Anna glares at her oldest child, trying to process what she said. Mary had been acting different the last few days, really, the last month since she said she met the malakh, but this…this was not her child.
“What did you say?”
Mary doesn’t raise her head, but continues her downward gaze.
“Mary,” Anna warns.
Quietly, her daughter replies, “Thank you for choosing me to be the mother of your mashiac.”
Anna takes in a deep breath. She had hoped their last conversation was the end of the matter, but apparently it wasn’t. She turns to Oprah and Kyla.
“Girls, go and wait for me in your room.”
Oprah stands, but Kyla objects, “I’m hungry.”
Normally amused by the child’s appetite, Anna only sighs this time. She gets up and escorts the girls to their room.
“Shortly. Just go for now.”
The girls obey. Anna turns back to Mary, who has not raised her head.
“Look at me,” she says.
Mary meets her eyes. Anna sees no defiance, only hesitation…and a little determination.
“I know…,” Anna begins, softening her tone. “I know you want to believe you saw a malakh…”
“I did,” she insists.
“Why would G-d send a malakh to you? Why would he choose you?”
She watches as Mary’s shoulders slump and she rests her sight on her lap.
“Be practical, Mary. It is admirable that you desire to serve G-d as you do, but this…this is a death sentence. You need to let this go and never speak of it again.”
Mary picks at a loose thread on her sleeve, but says nothing.
“It is settled then,” Anna states, ready to call her girls over, until Mary says, “I am with child.”
Mary’s words are so abrupt, they are like a knife tearing into Anna’s heart. Unwilling to believe she has heard correctly, Anna exclaims, “What?”
Her daughter looks up. The determination is gone from her eyes, replaced with fear.
“I am with child,” she repeats, her voice so low Anna has to strain to hear her.
Stunned, Anna drops into the chair across from Mary. She looks at her daughter, her long dark hair, her piercing black eyes, her beautiful olive skin. Anna recalls the joy and the hope she felt when she first held her. Now they were being torn from her.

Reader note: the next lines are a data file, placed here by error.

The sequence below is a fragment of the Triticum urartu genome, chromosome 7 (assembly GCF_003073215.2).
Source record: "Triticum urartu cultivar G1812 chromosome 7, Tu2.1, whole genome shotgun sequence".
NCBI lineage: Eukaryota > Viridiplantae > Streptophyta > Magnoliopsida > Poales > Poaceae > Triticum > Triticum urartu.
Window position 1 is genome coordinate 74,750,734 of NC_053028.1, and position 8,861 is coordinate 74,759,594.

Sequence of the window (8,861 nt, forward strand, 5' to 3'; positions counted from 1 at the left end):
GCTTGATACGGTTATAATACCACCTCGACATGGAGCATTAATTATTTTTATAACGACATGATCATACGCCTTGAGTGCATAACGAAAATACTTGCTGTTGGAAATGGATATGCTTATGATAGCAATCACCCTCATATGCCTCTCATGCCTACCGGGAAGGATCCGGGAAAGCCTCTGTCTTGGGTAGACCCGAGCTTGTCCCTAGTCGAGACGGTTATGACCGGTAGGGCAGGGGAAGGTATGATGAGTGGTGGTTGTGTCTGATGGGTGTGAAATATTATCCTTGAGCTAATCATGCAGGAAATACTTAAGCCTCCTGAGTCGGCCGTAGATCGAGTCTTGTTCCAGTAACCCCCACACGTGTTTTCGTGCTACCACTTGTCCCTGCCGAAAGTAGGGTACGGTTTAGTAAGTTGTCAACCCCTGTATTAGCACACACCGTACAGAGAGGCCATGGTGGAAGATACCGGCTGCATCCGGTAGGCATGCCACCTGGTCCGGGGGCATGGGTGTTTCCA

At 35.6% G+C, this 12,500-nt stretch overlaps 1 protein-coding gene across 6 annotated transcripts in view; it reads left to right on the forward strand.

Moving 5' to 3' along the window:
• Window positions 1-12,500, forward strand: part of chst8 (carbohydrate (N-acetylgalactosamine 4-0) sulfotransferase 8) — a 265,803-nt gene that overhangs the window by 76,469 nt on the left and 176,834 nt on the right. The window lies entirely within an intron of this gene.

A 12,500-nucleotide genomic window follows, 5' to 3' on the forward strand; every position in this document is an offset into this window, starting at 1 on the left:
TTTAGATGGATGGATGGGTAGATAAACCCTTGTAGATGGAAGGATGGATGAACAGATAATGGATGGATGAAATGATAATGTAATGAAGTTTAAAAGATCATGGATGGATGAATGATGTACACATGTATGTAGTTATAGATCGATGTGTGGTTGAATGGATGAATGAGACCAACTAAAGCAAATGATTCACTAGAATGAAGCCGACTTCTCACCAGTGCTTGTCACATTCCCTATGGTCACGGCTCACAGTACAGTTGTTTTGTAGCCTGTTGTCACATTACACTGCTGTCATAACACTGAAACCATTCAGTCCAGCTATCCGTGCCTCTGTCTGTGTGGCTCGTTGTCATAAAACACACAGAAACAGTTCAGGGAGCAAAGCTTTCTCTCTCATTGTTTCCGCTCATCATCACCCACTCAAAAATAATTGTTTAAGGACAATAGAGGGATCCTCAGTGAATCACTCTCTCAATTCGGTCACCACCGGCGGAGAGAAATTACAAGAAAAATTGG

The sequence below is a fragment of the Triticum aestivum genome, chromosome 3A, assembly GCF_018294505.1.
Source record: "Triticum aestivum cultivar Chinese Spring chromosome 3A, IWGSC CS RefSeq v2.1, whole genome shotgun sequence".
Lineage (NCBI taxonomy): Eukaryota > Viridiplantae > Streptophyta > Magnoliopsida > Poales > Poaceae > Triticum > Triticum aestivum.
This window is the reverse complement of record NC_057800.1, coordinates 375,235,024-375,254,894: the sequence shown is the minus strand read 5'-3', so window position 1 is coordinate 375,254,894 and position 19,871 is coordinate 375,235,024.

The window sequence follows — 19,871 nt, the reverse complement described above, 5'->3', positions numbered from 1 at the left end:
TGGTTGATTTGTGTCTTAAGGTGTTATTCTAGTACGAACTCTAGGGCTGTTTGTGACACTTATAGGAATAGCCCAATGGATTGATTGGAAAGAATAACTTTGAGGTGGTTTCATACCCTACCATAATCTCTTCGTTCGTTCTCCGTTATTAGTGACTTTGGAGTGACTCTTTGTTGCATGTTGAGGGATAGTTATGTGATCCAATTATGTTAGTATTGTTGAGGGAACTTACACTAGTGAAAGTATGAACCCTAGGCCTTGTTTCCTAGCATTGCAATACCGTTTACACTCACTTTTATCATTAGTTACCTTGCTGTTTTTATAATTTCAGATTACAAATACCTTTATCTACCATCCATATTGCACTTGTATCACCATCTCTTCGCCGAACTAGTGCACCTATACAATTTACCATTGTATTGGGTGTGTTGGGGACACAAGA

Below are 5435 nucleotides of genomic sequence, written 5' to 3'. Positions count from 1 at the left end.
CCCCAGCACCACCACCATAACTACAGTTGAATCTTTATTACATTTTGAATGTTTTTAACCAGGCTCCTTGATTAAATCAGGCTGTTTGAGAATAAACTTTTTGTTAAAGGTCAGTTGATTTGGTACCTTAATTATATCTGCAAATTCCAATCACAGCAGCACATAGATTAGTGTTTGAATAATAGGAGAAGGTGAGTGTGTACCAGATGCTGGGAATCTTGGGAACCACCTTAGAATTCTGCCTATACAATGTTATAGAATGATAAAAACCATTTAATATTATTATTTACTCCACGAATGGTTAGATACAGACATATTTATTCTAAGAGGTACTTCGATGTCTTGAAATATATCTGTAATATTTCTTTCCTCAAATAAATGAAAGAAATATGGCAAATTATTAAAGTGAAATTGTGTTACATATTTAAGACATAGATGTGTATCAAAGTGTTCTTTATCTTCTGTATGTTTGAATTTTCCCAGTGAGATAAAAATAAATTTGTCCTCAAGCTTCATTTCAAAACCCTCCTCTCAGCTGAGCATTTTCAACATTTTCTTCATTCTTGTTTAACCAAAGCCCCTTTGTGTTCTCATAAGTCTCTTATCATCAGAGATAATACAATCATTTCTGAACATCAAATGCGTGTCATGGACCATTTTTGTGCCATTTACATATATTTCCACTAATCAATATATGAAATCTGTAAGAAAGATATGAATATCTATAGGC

“My cycle is late,” Mary adds.
Grasping for hope, Anna says, “Well, it’s that simple – you’re just late.”
Mary shakes her head.
“So then you…and Joseph…,” Anna begins but she can’t finish, nor does Mary allow her to.
“No! No. Joseph and I haven’t…” – Mary shakes her head, upset – “We have not been intimate.”
“Then you and another boy?”
“No! I told you. The malakh said I would bear the mashaic. I would become pregnant by the Holy One.”
“No. That is impossible,” Anna insists, raising her voice. Anna stands up and walks over to her work table. She leans on it for support, before turning back to Mary. “That is impossible.”
Mary shakes her head, tears streaming down her face, her lips trembling. Anna wants to pull her into her arms, to comfort her, wipe her tears, erase everything that had been said – but she can’t. Between the fear creeping up on her and the anger that Mary would do something like this, Anna is stuck. She’s frozen where she stands.
“Mary, tell me the truth,” she says with a steady voice. “Who is the father? Who are you protecting? Were you not happy with Joseph? Was he not agreeable to you?”
Mary says nothing, wiping her tears.
“I told you – this child is of G-d. I have been with no man.”
Anna hears the conviction in her voice and knows Mary is not lying; she was not a liar. But pregnant by G-d? It wasn’t possible. It just wasn’t possible.